That said, I was constantly reinvigorated and inspired by the support from a range of organisations addressing this imbalance such as the National Council for the Training of Journalists (NCTJ) Journalism Diversity Fund who helped me avoid a plateau in my career when I became a ‘young mum.’ By this point, I had already freelanced for some huge broadcasters thanks to winning an Amnesty Human Rights Media Award for the initial magazine I had set up championing some incredible community writers. But I wanted to have the qualifications in journalism to work for print, online, and broadcast which NCTJ funded.
In between studying, freelancing for national newspapers, and raising a baby, I set up an all-female video production company EvokeMediaGroup.co.uk and my own parenting and mental health blogs and vlogs.
Through Evoke my business partner Daria Nitsche and I managed to secure commissions with ITV, Channel 4 News, and a range of brands. As two dual heritage northern women in film and tech, we were on a mission to make films that came from the heart of communities that evoked emotions.
Again, we did not do this alone and got incredible support from AD: Venture, Leeds Beckett University, and Wakefield First as well as a range of business support across South and West Yorkshire where we are both based.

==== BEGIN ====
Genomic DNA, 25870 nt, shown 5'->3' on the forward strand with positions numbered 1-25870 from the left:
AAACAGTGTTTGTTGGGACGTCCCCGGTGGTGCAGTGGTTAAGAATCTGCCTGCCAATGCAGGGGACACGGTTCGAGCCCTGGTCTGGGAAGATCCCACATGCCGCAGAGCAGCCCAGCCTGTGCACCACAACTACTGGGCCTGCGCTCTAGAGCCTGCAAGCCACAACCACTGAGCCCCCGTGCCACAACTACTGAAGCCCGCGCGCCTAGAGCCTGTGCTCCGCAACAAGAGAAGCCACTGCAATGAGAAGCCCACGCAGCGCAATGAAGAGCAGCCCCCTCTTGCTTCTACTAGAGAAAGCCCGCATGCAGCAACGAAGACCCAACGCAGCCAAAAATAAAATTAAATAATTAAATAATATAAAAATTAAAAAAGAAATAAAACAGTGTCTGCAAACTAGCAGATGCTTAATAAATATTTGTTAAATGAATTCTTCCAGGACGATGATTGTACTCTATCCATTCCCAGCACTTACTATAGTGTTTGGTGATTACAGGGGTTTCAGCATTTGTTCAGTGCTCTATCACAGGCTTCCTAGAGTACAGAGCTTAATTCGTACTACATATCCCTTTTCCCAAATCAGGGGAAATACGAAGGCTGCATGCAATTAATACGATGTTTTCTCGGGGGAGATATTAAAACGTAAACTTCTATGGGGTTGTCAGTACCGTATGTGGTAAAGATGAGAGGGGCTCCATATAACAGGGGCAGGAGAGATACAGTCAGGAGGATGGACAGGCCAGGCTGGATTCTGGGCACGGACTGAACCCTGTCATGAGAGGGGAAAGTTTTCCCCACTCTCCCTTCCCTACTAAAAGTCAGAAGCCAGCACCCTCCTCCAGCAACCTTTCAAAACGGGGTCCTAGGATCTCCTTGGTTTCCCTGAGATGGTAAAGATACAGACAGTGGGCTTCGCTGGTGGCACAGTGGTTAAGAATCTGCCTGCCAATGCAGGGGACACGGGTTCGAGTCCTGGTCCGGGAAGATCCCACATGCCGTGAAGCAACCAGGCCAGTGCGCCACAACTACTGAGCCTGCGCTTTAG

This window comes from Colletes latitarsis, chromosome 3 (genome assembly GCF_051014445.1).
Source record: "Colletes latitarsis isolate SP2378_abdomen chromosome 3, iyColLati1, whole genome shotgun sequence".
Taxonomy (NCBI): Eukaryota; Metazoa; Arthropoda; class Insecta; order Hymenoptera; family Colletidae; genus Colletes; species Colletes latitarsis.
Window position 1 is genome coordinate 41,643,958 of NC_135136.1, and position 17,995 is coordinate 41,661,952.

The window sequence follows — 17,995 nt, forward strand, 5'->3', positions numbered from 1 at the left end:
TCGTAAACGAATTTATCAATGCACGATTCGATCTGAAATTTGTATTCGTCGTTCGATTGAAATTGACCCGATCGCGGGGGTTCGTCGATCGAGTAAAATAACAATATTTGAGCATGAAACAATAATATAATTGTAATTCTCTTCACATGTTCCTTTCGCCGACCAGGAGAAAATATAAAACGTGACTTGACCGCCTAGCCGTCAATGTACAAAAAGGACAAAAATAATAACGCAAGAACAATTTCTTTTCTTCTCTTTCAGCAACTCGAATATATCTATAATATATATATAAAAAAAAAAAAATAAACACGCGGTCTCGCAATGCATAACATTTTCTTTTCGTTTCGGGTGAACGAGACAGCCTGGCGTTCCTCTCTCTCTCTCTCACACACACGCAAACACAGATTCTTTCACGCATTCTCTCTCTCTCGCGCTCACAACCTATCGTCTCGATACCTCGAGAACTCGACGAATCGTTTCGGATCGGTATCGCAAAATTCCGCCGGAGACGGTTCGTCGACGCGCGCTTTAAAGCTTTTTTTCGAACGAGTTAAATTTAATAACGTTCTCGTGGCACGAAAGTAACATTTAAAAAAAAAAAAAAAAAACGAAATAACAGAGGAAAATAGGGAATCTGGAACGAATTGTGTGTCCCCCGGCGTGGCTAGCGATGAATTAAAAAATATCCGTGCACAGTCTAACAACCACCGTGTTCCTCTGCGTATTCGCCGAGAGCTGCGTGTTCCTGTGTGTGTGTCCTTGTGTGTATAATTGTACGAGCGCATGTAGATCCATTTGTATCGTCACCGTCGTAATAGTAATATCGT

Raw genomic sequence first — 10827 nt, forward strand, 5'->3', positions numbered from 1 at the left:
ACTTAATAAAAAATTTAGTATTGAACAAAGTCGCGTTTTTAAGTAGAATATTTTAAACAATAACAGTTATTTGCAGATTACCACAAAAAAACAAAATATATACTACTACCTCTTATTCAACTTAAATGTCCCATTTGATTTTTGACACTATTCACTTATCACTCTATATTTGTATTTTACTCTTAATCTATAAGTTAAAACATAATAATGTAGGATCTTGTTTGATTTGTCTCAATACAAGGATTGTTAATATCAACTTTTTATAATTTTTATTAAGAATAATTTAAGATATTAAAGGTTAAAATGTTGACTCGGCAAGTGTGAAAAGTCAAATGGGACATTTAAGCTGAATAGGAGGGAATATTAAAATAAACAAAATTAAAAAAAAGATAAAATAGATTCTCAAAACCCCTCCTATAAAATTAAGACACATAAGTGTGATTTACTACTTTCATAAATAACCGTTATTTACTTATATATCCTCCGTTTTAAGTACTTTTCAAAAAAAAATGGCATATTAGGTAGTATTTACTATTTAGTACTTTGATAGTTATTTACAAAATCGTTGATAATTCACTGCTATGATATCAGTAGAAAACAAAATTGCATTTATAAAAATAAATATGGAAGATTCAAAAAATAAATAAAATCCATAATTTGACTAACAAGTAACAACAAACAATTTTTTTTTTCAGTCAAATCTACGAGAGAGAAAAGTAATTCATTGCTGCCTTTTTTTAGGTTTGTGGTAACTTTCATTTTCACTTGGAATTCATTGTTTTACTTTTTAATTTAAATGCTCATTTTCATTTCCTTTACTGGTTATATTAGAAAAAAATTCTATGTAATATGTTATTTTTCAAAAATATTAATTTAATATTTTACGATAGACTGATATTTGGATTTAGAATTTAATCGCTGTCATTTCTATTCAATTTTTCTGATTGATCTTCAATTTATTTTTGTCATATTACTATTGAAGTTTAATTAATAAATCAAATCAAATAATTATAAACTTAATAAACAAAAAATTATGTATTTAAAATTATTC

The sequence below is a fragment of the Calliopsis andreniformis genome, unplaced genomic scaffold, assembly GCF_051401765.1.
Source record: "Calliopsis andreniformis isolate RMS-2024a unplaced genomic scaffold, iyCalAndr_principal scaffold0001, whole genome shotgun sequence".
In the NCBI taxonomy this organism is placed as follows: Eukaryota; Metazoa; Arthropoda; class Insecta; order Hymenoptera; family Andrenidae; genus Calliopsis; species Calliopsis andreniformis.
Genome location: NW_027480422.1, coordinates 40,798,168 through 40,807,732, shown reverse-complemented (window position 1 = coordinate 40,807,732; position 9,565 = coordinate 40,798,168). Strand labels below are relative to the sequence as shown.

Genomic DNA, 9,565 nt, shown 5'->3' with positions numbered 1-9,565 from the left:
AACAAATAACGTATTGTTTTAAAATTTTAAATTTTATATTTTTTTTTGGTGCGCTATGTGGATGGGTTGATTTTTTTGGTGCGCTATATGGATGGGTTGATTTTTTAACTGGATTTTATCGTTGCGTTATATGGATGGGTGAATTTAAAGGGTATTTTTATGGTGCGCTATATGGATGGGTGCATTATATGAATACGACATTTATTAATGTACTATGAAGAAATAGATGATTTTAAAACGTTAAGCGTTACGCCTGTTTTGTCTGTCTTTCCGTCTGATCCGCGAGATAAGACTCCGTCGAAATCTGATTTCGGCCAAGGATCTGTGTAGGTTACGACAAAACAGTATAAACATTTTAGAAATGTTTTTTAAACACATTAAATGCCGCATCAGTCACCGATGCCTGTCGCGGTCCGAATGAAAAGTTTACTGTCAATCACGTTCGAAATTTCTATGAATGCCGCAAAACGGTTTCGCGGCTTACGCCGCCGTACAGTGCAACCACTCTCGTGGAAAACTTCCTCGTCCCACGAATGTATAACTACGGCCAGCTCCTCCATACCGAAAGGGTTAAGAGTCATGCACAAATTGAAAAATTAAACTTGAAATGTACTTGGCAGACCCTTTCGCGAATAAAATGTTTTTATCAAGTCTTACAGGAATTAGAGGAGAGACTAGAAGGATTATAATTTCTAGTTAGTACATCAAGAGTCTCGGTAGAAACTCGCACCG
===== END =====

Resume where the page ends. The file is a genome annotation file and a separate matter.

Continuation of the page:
My own personal blogs and vlogs took off too as I was extremely authentic and candid about my life and mental health.
Yet when Lockdown hit, our bread and butter documentaries subsided and so did a lot of my freelancing commissions as a multi-platform journalist.
But as they say, when one door closes, another opens, and again we received support from Leeds Enterprise Partnership, AD: Venture, and businesses locally which inspired me to start a new business magazine (sparkleupnorth.com, soon to be sparklemagazine.co.uk) and eventually Sparkle Communications, a social business combining my passions to train and empower community journalists and social entrepreneurs to ‘make it in the media’ and as leaders in their own right.
Sparkle Communications is a dynamic, digital story-telling agency that creates multimedia content with meaning. From its own in-house publications, content creators studio including professional podcasting booth and its media training programmes for brands. Not only does Sparkle produce professional content for online and traditional media but it proactively trains community journalists budding digital entrepreneurs and it creates long-lasting connections between people and the media.
We have even secured our first content creators studio and co-working space thanks to The Ridings Shopping Centre which will be our launchpad for our media work, training schemes, and also a wellbeing hub as we will use surplus profits to provide accessible wellbeing workshops for marginalised communities.
I am thankful for my background and even the barriers I have faced, to help me discover what is needed and where I can add value in the world by championing others to become powerful leaders to ‘do good’ and my hope is that they will be recognised and appreciated for their talent. And paid and promoted for it too!
By Sophie Mei Lan